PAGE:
The oil market saw a lot of volatility yesterday. The EIA report showed that oil stockpiles fell by 9.3 million barrels, while the consensus estimate was for a decline of 1.88 million barrels. Gasoline inventories fell by 4.32 million barrels, which was also a larger-than-expected decline. It is believed the disruption to the energy market on account of last week’s tropical storm impacted the energy stockpiles. There were concerns about gasoline demand, and that weighed WTI and Brent crude.   

The major economies of Europe will publish their latest services PMI reports between 8.15am (UK time) and 9.30am (UK time). Spain, Italy, France, Germany and the UK will publish their reports, and economists are expecting 48, 49.2, 51.9, 50.8 and 60.1 respectively.

The eurozone retail sales report for July will be released at 10am (UK time). The forecast is 1.5%, which would be a drop from the 5.7% posted in June.

US jobless claims are expected to be 950,000, while the previous report was 1 million. The continued claims report is expected to fall to 14 million from 14.53 million. The readings will be announced at 1.30pm (UK time).

The US services PMI report and the ISM non-manufacturing update are anticipated to be 54.8 and 57 respectively, and they will be published at 2.45pm (UK time) and 3pm (UK time).

Andrew Bailey, the head of the Bank of England, will deliver a speech at 3pm (UK time).              

EUR/USD – has been in an uptrend since April and if the bullish run continues it should target 1.2000 or 1.2140. A pullback might find support at 1.1696 or at the 1.1600 zone. 

GBP/USD – while it holds above the 1.3000 mark, the bullish trend that has been in place since late June should continue, and it might target 1.3515. A move back below 1.3000, could see it target the 1.2800 zone.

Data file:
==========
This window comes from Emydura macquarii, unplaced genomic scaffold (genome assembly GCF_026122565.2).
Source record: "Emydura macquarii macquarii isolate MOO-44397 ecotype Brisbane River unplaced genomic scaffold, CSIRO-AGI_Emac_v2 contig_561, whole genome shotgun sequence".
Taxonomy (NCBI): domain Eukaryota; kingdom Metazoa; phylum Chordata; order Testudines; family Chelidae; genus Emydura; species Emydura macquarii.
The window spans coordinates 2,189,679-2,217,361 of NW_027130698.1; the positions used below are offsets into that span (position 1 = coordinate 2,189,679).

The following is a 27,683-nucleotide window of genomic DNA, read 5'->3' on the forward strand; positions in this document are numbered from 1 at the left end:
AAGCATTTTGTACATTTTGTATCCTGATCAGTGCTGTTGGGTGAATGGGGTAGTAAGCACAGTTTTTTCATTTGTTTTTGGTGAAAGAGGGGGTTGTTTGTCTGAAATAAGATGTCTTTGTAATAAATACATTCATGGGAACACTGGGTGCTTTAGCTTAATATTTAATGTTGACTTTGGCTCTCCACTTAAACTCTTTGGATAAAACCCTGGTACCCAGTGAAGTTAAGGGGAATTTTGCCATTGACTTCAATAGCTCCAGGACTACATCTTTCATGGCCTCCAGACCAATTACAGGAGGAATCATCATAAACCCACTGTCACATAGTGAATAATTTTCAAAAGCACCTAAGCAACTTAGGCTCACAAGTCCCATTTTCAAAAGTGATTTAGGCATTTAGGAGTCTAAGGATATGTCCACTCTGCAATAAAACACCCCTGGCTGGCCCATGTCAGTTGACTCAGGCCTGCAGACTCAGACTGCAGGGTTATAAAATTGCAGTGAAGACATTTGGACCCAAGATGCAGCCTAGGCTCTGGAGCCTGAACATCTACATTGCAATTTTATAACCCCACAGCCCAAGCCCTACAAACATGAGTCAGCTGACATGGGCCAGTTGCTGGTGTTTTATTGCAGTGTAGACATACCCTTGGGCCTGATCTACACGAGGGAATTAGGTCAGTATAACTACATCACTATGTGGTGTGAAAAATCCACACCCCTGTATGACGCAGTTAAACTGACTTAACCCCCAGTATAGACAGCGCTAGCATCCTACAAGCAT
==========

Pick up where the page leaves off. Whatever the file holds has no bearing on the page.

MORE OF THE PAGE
EUR/GBP – since late July it has been pushing lower and a break below 0.8864 should put 0.8800 on the radar. A rally might run into resistance at 0.9025, the 50-day moving average. 

USD/JPY – while it holds below the 100-day moving average at 106.94, the broader bearish move is likely to remain intact. A move through 105.10 could see it target 104.18. A break above 107.00, should bring 107.93, the 200-day moving average, into sight.  


Disclaimer: CMC Markets is an execution-only service provider. The material (whether or not it states any opinions) is for general information purposes only, and does not take into account your personal circumstances or objectives. Nothing in this material is (or should be considered to be) financial, investment or other advice on which reliance should be placed. No opinion given in the material constitutes a recommendation by CMC Markets or the author that any particular investment, security, transaction or investment strategy is suitable for any specific person. The material has not been prepared in accordance with legal requirements designed to promote the independence of investment research. Although we are not specifically prevented from dealing before providing this material, we do not seek to take advantage of the material prior to its dissemination.